Obama wants a more radical course—outright reclassification of Internet services under Title II of the Communications Act, a policy Wheeler appears to have embraced in spite of reservations he expressed last year. Title II, however, would give the FCC the same type of sweeping regulatory authority over the Internet as it does monopoly phone service—a situation that stands to create a “Mother, may I” regime over what, to date, has been an wildly successful environment of permissionless innovation.
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My employer, the Mercatus Center, provides ridiculously generous funding (up to $40,000/year) for graduate students. There are several opportunities depending on your goals, but I encourage people interested in technology policy to particularly consider the MA Fellowship, as that can come with an opportunity to work with the tech policy team here at Mercatus. Mind the deadlines!
The PhD Fellowship is a three-year, competitive, full-time fellowship program for students who are pursuing a doctoral degree in economics at George Mason University. Our PhD Fellows take courses in market process economics, public choice, and institutional analysis and work on projects that use these lenses to understand global prosperity and the dynamics of social change. Successful PhD Fellows have secured tenure track positions at colleges and universities throughout the US and Europe.
It includes full tuition support, a stipend, and experience as a research assistant working closely with Mercatus-affiliated Mason faculty. It is a total award of up to $120,000 over three years. Acceptance into the fellowship program is dependent on acceptance into the PhD program in economics at George Mason University. The deadline for applications is February 1, 2015.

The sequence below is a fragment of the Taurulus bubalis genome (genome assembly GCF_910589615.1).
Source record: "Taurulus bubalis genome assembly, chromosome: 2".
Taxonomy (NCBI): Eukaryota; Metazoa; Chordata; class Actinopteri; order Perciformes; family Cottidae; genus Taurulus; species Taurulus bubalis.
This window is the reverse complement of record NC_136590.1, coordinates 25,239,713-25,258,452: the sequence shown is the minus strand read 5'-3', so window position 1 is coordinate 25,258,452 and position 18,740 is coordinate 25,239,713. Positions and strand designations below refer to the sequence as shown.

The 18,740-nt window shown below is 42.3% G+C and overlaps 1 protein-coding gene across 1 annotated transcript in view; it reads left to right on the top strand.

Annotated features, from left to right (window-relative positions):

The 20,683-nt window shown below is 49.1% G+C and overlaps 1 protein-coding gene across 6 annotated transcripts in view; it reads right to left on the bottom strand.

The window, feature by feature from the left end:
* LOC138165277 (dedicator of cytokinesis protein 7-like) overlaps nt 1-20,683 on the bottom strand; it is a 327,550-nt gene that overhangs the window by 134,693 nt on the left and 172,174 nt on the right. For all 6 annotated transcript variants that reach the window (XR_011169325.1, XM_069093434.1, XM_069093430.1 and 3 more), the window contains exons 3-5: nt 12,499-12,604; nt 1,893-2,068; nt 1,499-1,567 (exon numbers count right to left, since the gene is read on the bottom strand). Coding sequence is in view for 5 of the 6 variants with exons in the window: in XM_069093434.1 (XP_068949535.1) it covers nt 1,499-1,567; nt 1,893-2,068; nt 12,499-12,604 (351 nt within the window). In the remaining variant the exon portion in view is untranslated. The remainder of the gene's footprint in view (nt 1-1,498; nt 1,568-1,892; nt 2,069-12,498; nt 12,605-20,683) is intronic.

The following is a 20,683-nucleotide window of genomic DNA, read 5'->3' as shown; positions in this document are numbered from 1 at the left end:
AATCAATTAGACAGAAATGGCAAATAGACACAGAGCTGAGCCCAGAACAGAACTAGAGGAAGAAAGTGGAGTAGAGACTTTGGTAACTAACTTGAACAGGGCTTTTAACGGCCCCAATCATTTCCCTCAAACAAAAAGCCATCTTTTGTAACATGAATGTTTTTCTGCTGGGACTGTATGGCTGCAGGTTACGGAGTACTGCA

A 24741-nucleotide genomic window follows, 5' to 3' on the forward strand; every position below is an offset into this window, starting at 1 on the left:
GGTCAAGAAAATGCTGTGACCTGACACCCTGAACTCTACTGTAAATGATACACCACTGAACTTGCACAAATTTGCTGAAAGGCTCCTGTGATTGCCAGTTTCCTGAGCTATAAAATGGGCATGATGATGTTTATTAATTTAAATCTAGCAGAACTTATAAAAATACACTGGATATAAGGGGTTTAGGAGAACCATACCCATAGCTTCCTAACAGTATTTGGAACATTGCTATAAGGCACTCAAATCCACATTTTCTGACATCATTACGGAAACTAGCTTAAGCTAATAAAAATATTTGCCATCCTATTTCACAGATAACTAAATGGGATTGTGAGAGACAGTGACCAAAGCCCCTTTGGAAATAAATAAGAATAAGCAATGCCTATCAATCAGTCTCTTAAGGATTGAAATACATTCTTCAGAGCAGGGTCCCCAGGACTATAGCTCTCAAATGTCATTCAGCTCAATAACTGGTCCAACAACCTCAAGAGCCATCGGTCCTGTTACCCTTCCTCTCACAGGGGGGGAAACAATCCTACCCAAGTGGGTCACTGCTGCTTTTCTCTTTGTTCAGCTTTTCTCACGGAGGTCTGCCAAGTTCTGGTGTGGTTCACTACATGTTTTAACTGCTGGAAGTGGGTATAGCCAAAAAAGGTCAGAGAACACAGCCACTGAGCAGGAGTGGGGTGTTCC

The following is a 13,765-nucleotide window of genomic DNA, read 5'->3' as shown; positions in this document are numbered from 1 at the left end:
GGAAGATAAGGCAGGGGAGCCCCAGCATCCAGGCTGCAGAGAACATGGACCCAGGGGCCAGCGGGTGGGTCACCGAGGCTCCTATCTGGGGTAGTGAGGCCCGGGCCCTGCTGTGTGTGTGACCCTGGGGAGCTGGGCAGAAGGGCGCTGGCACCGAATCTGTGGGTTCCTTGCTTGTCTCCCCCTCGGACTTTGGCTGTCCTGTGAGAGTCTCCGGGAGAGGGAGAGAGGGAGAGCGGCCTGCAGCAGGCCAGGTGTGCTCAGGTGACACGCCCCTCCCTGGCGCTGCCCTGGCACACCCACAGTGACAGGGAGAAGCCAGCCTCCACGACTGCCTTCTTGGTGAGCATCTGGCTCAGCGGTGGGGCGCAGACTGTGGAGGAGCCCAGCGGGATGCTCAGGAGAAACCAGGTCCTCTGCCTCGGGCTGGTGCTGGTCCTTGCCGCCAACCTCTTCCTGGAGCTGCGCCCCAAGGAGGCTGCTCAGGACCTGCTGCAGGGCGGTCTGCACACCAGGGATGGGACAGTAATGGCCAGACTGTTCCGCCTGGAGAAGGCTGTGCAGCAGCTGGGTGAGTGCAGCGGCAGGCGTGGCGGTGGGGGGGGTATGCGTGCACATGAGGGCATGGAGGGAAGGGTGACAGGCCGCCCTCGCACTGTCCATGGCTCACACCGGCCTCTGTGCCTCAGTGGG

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Last month, my Mercatus Center colleague Brent Skorup published a major scoop: police departments around the country are scanning social media to assign people individualized “threat ratings” — green, yellow, or red. This week, police are complaining that the public is using social media to track them back.
LAPD Chief Charlie Beck has expressed concerns that Waze, the social traffic app owned by Google, could be used to target police officers. The National Sherriff’s Association has also complained about the app.
To be clear, Waze does not allow anybody to track individual officers. Users of the app can drop a pin on a map letting drivers know that there is police activity (or traffic jams, accidents, or traffic enforment cameras) in the area.